There were no departure ceremonies after the speech because of sniper reports. Far too dangerous for that. It was all he could do then to duck his head and just run for the vehicles. See for yourself below.
While the comparison to Hillary’s Tuzla dash into fantasy is one way to look at this, given the setting, it reminds me of the imagined fables of another figure associated with the Clintons: Robert Reich, and a story that Jonah Goldberg tells in Liberal Fascism, based on a Slate article from 1997.
In “Robert Reich, Quote Doctor“, Jonathan Rauch reviewed Reich’s memoirs of his Clinton years, called Locked in the Cabinet:
Locked in the Cabinet, Robert Reich’s new memoir of his years as labor secretary in the Clinton administration, is an engaging policy memoir: insightful, often witty and, what’s most unusual for wonk kiss and tells, easy to read, partly because it’s told in long stretches of well-written dialogue that add up to scores of novelistic scenes of Washington at work. The book reads like good fiction. Unfortunately, some of it is.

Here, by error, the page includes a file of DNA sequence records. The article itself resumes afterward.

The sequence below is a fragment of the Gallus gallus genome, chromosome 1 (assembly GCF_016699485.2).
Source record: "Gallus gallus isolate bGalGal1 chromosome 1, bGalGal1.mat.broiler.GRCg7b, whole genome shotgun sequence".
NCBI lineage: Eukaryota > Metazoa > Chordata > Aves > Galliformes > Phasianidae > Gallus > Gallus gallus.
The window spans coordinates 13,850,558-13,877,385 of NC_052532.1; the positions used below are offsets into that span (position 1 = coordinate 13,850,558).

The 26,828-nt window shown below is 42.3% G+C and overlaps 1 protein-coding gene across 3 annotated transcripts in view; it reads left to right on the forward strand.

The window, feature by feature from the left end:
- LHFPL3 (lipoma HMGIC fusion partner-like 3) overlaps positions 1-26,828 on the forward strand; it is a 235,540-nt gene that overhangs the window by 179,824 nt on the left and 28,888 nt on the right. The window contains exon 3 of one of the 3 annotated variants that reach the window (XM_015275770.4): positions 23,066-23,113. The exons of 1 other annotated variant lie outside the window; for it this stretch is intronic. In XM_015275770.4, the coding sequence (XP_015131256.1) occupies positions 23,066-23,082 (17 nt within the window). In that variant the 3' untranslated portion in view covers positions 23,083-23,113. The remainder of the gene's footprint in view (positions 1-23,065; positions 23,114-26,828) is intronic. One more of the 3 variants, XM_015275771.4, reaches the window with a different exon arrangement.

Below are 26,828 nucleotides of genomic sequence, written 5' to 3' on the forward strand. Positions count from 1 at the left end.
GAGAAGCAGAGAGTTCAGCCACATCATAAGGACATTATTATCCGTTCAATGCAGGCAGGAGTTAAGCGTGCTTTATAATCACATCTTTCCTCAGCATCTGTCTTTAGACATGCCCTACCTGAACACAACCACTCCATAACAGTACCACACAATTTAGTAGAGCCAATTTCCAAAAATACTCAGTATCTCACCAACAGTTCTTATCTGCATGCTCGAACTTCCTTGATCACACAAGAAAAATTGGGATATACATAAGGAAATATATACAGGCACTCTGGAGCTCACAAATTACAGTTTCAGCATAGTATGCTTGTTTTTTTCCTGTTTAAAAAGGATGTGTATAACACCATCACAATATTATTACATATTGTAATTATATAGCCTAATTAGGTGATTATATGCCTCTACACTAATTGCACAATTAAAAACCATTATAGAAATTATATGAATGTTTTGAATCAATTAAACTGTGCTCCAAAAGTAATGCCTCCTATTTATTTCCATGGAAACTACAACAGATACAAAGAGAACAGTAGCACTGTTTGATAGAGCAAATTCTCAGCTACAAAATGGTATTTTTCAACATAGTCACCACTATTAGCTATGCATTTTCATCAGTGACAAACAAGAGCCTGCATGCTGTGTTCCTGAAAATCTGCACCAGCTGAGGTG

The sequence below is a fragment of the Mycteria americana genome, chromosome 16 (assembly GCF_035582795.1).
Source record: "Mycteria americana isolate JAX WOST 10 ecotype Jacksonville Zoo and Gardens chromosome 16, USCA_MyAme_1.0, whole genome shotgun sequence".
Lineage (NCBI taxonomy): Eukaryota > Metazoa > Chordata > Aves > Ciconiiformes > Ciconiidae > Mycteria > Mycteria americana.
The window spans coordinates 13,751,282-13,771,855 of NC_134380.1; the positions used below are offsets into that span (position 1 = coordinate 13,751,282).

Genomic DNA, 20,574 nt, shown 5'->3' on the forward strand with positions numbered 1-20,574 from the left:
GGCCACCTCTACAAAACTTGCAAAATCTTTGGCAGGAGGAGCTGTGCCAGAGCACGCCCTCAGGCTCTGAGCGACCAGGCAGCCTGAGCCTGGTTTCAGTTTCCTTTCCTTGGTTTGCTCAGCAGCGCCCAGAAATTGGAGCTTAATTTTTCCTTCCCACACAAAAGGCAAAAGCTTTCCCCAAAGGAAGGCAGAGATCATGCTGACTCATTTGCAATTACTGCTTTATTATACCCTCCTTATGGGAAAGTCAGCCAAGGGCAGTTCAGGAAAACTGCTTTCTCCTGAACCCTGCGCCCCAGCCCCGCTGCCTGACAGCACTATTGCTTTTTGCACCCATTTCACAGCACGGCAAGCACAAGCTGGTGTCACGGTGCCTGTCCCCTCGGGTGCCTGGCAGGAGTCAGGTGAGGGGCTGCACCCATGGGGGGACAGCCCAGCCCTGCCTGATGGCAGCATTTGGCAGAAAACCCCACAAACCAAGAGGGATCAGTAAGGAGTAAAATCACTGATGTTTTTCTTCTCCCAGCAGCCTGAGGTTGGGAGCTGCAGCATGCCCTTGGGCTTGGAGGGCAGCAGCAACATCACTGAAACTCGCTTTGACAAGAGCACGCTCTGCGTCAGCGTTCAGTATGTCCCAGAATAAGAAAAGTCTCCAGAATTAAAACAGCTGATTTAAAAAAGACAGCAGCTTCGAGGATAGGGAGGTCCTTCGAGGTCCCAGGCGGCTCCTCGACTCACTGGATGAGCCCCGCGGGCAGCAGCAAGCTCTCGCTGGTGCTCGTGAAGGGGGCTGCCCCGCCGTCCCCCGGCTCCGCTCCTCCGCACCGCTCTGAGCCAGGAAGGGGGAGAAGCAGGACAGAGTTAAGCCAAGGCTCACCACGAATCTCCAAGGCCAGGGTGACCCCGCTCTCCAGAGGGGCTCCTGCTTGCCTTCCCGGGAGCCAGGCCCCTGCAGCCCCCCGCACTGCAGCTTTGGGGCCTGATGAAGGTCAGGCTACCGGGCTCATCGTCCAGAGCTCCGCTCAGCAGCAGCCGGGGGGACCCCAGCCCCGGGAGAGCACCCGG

Call me old-fashioned, but I’ve always believed that there is something special about quotation marks. Whatever is between them, in nonfiction, is supposed to reflect accurately words that some real person actually said. Now, “accurately” leaves room for quibbling, and a memoir will be understood by most readers to be offered on an “as remembered” basis. Reich says, in his prefatory note, that he jotted notes to himself, “usually late at night,” and then consolidated them to make the book. People know that Reich is not a reporter, and will adjust their expectations accordingly. Fair enough. Maybe he has a good memory.